In light of the immunosuppressive microenvironment removal and efficient SDT-induced pyroptosis, LPM was examined for its in vivo anti-tumor activity. Mice bearing 100 mm3 4T1-tumors were divided into seven groups: (G1) blank control (PBS), (G2) DAC (0.25 mg kg-1), (G3) PM (5 mg kg-1), (G4) LPM (5 mg kg-1), (G5) PM plus US irradiation (0.5 mW cm-2, 10 min), (G6) PM plus US irradiation after DAC pretreatment, and (G7) LPM plus US irradiation after DAC pretreatment. After i.v. injection once a day for 3 d, mice were subjected to US irradiation on tumor areas and monitored for another 14 d (Figure 4A). Compared to the PBS group, no significant tumor inhibition was detected in the DAC-, PM-, or LPM-treated groups (Figure 4B). However, PM with US group (equivalent to typical SDT) showed significant tumor inhibition, with an average tumor weight decrease of 41.8%. The DAC plus PM with US group, which is supposed to mimic pyroptotic therapy, showed remarkable suppression of tumor growth, with tumor weight decrease of 69.7%. Notably, the DAC plus LPM with US group showed almost complete tumor elimination (Figure 4C). Furthermore, 80% of the mice in DAC plus LPM with US group showed good tumor-free survival at the end of the study (Figure 4D). Together, these results confirmed the potent anti-tumor efficacy of LPM-induced pyroptotic therapy in combination with US.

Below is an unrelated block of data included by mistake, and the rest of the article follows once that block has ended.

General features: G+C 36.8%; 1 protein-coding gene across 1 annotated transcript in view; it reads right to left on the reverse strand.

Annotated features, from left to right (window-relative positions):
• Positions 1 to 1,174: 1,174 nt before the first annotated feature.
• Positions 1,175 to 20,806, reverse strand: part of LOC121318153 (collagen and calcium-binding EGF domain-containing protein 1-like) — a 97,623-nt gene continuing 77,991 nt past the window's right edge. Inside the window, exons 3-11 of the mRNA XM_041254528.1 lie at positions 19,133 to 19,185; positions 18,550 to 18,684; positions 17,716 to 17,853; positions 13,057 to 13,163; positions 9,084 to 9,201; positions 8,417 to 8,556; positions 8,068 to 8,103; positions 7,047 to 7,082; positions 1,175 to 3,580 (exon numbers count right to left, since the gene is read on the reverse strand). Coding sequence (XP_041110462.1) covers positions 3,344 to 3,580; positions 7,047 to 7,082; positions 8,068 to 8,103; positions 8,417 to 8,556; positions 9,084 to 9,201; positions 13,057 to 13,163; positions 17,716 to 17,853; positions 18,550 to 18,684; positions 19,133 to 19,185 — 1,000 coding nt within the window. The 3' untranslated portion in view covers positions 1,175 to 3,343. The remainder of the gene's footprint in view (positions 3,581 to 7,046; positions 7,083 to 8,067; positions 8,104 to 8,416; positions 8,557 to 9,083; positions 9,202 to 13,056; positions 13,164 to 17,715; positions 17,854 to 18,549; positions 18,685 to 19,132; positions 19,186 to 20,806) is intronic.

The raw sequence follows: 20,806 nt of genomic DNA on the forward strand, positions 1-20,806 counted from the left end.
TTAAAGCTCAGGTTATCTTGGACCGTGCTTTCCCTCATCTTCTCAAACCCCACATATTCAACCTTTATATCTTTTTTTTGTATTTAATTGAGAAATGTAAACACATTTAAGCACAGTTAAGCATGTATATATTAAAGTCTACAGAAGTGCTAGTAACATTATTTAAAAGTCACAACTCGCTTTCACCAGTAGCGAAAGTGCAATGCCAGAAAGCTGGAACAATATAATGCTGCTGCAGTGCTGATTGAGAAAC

To verify the occurrence of pyroptosis at animal level, Western blot and ELISA assay were carried out. As shown in Figure S8A, the expression of GSDME-N increased only in G6 and G7 groups, indicating that pyroptosis occurred in G6 and G7 groups. The content of IL-1β (Figure S8B) and IL-18 (Figure S8C) in tumor homogenate also confirmed this result. Previous studies have shown that pyroptosis can induce anti-tumor immune responses [36, 37]. To investigate the in vivo immune effect, cells from tumor tissues and tumor-draining lymph node (TDLN) tissues were collected to detect the proportion of immune cells using flow cytometry. As shown in Figure 4E and Figure S9, the proportion of mature CD11c+CD80+CD86+ dendritic cells (DC) after DAC plus PM treatment (G6 group) with US increased (3.4-fold) more than that of PM treatment only (G3 group). This result indicates that tumor cell pyroptosis could promote DC maturation, benefiting from pyroptosis-induced antigen booming [38]. After DC maturation, antigens were presented to T cells, initiating adaptive immune response [39]. The proportion of CD8+ tumor-infiltrating T cells increased in the DAC plus PM with US group (G6 group). Both DC maturation and CD8+ T cell infiltration indicated that an adaptive immune response was initiated by pyroptotic therapy. Notably, the DAC plus LPM with US group (G7 group) exhibited further promotion of DC maturation, which might benefit from ECM normalization-enhanced antigen presentation [40]. Correspondingly, as shown in Figure 4F and Figure S10, a significant (1.3-fold) upregulation of CD8+ tumor-infiltrating lymphocytes was observed in the DAC plus LPM with US group (G7 group) compared to the DAC plus PM with US group (G6 group), suggesting that collagen depletion enhanced the adaptive immune response induced by pyroptosis. This result was supported by the findings of immunofluorescence staining (Figure 4G).